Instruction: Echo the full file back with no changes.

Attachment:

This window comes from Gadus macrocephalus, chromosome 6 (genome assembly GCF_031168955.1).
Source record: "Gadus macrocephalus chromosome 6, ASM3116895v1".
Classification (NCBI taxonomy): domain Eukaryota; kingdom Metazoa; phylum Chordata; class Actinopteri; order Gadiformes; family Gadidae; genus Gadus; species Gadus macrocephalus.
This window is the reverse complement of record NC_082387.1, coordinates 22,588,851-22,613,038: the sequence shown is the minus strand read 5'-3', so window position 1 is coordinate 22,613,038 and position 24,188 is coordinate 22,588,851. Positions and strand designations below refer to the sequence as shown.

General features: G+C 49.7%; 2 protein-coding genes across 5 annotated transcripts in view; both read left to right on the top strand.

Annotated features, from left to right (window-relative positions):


This window comes from Gadus macrocephalus, chromosome 6 (genome assembly GCF_031168955.1).
Source record: "Gadus macrocephalus chromosome 6, ASM3116895v1".
Classification (NCBI taxonomy): domain Eukaryota; kingdom Metazoa; phylum Chordata; class Actinopteri; order Gadiformes; family Gadidae; genus Gadus; species Gadus macrocephalus.
This window is the reverse complement of record NC_082387.1, coordinates 22,588,851-22,613,038: the sequence shown is the minus strand read 5'-3', so window position 1 is coordinate 22,613,038 and position 24,188 is coordinate 22,588,851. Positions and strand designations below refer to the sequence as shown.

General features: G+C 49.7%; 2 protein-coding genes across 5 annotated transcripts in view; both read left to right on the top strand.

Annotated features, from left to right (window-relative positions):